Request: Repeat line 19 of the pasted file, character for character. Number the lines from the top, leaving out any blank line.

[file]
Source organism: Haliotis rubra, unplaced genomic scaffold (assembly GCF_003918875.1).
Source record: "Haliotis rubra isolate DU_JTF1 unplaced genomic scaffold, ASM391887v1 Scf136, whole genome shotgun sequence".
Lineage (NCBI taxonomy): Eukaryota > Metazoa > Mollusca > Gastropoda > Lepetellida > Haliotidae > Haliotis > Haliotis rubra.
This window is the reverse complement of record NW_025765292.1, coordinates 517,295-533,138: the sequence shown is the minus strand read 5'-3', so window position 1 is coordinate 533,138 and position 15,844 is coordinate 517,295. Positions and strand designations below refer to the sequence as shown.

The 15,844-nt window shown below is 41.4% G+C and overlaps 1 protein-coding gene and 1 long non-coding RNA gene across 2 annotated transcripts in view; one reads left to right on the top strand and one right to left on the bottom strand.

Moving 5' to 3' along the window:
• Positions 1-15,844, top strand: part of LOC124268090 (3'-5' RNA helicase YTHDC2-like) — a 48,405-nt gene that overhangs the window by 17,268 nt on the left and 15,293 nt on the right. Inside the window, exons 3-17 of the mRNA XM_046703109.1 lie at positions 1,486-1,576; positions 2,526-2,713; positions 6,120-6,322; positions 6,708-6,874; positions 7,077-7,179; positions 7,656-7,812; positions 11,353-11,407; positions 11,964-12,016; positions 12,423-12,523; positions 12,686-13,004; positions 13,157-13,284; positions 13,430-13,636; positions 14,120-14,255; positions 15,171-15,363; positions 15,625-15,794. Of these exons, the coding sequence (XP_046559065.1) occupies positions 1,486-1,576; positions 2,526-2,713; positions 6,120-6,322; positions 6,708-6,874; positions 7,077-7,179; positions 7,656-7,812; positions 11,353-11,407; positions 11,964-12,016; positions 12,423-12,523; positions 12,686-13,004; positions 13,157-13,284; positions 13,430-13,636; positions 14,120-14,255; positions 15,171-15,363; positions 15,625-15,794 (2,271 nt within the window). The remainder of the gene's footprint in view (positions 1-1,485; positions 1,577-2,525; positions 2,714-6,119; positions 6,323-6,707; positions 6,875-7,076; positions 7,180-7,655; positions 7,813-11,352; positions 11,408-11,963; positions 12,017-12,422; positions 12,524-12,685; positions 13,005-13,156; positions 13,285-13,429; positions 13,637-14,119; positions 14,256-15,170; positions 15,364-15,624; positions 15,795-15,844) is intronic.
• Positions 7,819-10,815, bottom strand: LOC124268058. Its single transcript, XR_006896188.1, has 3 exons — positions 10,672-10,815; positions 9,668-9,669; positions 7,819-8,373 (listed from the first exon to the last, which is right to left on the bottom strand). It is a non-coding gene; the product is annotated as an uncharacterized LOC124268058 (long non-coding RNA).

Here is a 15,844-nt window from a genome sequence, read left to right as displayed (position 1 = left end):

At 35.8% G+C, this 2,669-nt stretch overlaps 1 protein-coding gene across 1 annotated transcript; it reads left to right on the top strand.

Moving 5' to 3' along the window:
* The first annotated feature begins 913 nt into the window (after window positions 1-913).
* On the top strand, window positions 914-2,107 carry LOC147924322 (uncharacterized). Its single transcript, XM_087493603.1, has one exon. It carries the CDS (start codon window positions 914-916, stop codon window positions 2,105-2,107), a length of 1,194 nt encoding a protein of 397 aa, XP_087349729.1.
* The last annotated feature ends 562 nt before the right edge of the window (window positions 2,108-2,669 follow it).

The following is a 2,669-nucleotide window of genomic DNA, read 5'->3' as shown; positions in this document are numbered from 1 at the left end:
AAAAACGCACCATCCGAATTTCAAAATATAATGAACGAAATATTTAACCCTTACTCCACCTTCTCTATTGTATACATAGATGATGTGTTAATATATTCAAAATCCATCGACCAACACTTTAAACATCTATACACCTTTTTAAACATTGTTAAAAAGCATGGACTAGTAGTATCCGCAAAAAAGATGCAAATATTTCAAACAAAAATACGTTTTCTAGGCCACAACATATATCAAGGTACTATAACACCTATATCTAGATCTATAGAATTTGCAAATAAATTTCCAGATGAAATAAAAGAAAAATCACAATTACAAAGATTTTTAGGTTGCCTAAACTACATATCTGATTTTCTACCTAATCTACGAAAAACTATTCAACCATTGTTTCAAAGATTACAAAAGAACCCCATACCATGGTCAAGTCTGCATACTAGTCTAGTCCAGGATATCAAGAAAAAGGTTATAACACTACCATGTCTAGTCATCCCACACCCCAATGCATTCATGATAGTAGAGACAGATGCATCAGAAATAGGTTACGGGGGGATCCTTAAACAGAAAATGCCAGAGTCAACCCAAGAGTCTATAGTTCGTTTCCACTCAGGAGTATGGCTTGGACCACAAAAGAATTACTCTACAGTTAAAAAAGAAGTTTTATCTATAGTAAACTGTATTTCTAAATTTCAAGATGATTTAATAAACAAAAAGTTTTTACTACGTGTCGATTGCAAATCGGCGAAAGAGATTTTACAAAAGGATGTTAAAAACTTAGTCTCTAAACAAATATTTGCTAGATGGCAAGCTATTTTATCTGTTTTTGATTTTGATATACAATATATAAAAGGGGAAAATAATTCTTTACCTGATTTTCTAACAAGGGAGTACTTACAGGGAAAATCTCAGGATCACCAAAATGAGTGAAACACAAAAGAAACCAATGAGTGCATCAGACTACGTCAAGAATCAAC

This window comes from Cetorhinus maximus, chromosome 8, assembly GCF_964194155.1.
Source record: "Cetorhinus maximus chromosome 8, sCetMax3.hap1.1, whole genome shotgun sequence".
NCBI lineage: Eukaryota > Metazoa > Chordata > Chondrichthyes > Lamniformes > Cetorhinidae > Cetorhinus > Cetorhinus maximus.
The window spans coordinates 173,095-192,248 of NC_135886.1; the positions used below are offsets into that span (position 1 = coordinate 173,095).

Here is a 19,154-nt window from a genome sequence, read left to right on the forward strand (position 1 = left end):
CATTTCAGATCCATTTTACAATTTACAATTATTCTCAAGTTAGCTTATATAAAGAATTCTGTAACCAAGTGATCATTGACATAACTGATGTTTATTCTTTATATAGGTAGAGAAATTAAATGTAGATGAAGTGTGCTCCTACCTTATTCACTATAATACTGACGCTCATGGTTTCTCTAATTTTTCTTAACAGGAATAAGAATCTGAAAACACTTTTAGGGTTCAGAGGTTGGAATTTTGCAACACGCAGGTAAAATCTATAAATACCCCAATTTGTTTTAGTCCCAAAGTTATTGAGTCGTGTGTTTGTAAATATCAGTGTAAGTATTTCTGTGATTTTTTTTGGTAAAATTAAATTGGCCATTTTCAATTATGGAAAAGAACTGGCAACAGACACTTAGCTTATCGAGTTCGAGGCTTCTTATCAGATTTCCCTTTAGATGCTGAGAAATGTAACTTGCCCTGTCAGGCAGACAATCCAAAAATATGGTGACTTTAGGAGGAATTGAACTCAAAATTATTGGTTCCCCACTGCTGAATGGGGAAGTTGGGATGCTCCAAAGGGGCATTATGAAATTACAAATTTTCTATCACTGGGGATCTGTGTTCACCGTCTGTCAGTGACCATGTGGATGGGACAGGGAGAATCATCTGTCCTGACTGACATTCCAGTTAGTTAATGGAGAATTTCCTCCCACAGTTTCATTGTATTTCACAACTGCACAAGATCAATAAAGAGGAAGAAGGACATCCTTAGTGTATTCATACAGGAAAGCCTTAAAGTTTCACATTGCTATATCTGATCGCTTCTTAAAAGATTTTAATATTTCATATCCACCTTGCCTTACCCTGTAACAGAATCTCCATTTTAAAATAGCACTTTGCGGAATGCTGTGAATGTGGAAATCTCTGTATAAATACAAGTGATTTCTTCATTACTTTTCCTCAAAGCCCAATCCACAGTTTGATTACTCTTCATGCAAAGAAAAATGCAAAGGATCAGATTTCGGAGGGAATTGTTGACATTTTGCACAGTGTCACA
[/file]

NCBI lineage: Eukaryota > Metazoa > Chordata > Chondrichthyes > Lamniformes > Cetorhinidae > Cetorhinus > Cetorhinus maximus.